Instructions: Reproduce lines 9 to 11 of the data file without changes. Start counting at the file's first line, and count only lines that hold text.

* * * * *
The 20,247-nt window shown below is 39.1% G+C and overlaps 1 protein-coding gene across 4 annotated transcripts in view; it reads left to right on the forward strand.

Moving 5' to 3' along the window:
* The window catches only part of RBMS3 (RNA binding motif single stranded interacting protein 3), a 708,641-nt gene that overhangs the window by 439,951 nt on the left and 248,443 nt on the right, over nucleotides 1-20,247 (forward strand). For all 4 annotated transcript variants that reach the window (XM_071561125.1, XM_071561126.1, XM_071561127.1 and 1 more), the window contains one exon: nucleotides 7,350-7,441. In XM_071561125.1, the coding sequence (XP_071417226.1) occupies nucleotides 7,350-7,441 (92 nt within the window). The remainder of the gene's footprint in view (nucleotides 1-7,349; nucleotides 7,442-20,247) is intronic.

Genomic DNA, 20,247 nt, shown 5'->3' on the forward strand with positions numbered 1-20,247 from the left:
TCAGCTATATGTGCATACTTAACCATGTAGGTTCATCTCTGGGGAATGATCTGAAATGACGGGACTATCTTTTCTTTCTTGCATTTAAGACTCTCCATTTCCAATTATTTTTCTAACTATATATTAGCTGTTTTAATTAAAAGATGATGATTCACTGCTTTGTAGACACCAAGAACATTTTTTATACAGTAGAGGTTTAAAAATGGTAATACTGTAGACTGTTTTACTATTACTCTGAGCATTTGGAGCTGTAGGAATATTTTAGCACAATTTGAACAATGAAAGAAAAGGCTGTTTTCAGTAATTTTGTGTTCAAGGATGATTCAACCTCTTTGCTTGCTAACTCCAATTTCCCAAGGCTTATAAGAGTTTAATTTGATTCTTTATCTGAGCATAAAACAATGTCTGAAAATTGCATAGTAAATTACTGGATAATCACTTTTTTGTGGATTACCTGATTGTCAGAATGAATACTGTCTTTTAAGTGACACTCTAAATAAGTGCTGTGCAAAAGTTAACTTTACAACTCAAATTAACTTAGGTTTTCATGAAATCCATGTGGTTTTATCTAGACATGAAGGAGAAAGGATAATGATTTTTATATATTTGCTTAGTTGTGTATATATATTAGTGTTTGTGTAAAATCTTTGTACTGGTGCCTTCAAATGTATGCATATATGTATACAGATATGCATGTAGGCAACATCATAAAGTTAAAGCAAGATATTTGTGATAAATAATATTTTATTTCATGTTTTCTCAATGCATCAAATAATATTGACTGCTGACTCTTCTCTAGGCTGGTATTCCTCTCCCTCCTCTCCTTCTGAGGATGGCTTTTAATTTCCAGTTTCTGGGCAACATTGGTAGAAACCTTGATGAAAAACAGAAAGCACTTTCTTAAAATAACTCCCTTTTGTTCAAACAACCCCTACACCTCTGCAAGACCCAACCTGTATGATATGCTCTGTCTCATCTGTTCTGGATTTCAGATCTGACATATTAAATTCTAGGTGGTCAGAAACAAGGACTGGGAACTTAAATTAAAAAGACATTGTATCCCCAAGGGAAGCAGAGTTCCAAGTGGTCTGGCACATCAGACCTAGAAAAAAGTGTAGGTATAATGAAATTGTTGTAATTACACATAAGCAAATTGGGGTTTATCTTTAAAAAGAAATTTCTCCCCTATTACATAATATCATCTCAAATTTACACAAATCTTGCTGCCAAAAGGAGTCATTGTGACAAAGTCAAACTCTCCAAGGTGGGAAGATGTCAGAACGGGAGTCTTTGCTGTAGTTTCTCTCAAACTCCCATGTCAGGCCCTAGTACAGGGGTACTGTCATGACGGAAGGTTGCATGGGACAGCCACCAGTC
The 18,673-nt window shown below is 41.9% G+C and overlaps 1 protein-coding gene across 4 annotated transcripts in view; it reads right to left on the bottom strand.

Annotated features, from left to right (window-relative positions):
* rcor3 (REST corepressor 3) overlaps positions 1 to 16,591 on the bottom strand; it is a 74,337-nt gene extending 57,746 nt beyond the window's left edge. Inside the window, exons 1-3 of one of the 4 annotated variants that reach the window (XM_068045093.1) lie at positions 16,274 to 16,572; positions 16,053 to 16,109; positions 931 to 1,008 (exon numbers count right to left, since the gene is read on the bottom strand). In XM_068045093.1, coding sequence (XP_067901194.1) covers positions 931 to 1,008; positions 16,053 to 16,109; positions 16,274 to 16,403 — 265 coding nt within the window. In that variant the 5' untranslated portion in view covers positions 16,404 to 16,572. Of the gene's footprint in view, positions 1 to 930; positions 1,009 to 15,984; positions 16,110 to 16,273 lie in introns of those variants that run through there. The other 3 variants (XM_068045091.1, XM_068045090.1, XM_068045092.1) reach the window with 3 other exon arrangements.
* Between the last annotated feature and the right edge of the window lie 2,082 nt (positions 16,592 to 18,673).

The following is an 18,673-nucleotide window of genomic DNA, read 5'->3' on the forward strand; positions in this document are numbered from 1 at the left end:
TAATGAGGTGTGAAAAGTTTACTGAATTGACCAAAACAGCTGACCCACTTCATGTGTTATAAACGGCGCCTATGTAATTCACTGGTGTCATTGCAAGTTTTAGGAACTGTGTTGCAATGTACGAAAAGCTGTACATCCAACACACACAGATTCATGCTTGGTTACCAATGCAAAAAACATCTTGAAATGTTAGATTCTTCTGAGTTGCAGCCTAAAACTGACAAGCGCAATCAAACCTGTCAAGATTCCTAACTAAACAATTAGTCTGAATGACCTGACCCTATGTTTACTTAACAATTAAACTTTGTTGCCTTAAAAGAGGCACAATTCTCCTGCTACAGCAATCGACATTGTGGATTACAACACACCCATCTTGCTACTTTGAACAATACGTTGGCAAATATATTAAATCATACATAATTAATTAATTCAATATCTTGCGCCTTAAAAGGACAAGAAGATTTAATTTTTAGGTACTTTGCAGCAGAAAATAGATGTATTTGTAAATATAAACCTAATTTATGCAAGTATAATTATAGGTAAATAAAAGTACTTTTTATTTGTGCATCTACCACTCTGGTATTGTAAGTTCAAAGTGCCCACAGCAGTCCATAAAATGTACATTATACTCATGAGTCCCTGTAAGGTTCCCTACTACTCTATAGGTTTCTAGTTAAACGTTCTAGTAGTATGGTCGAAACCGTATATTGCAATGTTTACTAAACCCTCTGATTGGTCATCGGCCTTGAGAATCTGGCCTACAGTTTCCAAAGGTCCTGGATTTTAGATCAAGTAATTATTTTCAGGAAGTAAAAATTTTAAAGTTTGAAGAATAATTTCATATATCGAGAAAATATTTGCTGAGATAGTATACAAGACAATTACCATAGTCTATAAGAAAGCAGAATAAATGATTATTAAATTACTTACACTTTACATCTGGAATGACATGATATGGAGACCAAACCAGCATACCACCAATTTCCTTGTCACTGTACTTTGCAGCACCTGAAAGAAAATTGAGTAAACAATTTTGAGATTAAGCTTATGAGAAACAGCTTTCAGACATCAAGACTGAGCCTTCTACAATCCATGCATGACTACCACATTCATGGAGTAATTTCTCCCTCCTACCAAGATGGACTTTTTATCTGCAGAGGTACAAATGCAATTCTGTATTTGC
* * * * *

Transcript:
* Between the last annotated feature and the right edge of the window lie 2,082 nt (positions 16,592 to 18,673).

The following is an 18,673-nucleotide window of genomic DNA, read 5'->3' on the forward strand; positions in this document are numbered from 1 at the left end:
TAATGAGGTGTGAAAAGTTTACTGAATTGACCAAAACAGCTGACCCACTTCATGTGTTATAAACGGCGCCTATGTAATTCACTGGTGTCATTGCAAGTTTTAGGAACTGTGTTGCAATGTACGAAAAGCTGTACATCCAACACACACAGATTCATGCTTGGTTACCAATGCAAAAAACATCTTGAAATGTTAGATTCTTCTGAGTTGCAGCCTAAAACTGACAAGCGCAATCAAACCTGTCAAGATTCCTAACTAAACAATTAGTCTGAATGACCTGACCCTATGTTTACTTAACAATTAAACTTTGTTGCCTTAAAAGAGGCACAATTCTCCTGCTACAGCAATCGACATTGTGGATTACAACACACCCATCTTGCTACTTTGAACAATACGTTGGCAAATATATTAAATCATACATAATTAATTAATTCAATATCTTGCGCCTTAAAAGGACAAGAAGATTTAATTTTTAGGTACTTTGCAGCAGAAAATAGATGTATTTGTAAATATAAACCTAATTTATGCAAGTATAATTATAGGTAAATAAAAGTACTTTTTATTTGTGCATCTACCACTCTGGTATTGTAAGTTCAAAGTGCCCACAGCAGTCCATAAAATGTACATTATACTCATGAGTCCCTGTAAGGTTCCCTACTACTCTATAGGTTTCTAGTTAAACGTTCTAGTAGTATGGTCGAAACCGTATATTGCAATGTTTACTAAACCCTCTGATTGGTCATCGGCCTTGAGAATCTGGCCTACAGTTTCCAAAGGTCCTGGATTTTAGATCAAGTAATTATTTTCAGGAAGTAAAAATTTTAAAGTTTGAAGAATAATTTCATATATCGAGAAAATATTTGCTGAGATAGTATACAAGACAATTACCATAGTCTATAAGAAAGCAGAATAAATGATTATTAAATTACTTACACTTTACATCTGGAATGACATGATATGGAGACCAAACCAGCATACCACCAATTTCCTTGTCACTGTACTTTGCAGCACCTGAAAGAAAATTGAGTAAACAATTTTGAGATTAAGCTTATGAGAAACAGCTTTCAGACATCAAGACTGAGCCTTCTACAATCCATGCATGACTACCACATTCATGGAGTAATTTCTCCCTCCTACCAAGATGGACTTTTTATCTGCAGAGGTACAAATGCAATTCTGTATTTGC